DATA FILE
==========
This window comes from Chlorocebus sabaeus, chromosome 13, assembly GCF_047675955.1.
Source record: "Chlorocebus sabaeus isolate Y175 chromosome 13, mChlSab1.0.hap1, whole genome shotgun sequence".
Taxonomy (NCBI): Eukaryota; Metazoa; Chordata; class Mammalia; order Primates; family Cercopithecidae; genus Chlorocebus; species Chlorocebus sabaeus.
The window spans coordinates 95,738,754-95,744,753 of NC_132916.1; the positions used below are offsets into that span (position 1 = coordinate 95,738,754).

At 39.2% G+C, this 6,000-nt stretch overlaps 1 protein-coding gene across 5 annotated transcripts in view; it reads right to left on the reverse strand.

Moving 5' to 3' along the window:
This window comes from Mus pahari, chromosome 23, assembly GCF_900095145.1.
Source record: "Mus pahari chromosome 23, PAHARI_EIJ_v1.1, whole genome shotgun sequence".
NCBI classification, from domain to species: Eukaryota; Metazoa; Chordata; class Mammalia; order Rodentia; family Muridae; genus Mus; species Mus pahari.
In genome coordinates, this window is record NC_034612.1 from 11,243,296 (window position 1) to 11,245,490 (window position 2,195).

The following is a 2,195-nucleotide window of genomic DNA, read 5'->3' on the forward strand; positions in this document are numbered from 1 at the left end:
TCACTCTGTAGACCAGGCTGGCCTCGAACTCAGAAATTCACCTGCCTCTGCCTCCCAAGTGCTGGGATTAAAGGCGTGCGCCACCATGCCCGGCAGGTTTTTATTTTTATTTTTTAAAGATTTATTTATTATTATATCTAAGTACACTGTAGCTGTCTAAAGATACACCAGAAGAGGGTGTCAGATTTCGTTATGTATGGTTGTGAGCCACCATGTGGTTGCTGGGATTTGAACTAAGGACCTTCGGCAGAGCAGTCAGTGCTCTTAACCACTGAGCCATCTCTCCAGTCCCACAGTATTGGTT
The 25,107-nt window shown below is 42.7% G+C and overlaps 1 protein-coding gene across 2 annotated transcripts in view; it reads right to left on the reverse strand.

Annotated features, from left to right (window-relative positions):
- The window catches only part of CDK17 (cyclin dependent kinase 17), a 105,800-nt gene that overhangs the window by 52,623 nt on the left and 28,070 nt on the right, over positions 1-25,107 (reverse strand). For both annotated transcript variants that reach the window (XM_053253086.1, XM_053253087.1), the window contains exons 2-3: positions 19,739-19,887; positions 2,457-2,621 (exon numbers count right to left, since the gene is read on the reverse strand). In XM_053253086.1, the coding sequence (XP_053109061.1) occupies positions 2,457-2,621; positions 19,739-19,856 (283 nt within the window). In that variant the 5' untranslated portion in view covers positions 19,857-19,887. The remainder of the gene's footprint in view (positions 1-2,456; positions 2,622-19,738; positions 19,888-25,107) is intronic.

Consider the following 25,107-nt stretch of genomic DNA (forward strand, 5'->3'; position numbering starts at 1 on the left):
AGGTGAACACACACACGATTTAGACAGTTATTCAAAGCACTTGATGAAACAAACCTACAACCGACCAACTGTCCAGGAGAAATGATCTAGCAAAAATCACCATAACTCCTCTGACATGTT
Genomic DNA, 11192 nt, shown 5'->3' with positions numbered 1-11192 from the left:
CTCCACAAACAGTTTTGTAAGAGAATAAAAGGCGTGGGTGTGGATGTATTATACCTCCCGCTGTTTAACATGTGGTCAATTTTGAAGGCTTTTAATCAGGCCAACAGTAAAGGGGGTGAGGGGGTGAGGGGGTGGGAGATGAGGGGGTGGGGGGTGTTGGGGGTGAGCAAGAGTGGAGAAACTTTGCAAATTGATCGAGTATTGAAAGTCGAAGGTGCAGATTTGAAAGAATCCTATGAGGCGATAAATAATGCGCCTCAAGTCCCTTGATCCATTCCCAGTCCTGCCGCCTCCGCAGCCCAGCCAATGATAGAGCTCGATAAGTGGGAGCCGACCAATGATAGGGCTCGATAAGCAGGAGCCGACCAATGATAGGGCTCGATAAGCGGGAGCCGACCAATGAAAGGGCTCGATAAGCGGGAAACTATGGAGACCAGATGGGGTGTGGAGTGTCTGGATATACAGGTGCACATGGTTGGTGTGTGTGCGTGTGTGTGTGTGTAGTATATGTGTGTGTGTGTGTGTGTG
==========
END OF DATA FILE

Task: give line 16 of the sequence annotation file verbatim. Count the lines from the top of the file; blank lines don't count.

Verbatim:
Consider the following 25,107-nt stretch of genomic DNA (forward strand, 5'->3'; position numbering starts at 1 on the left):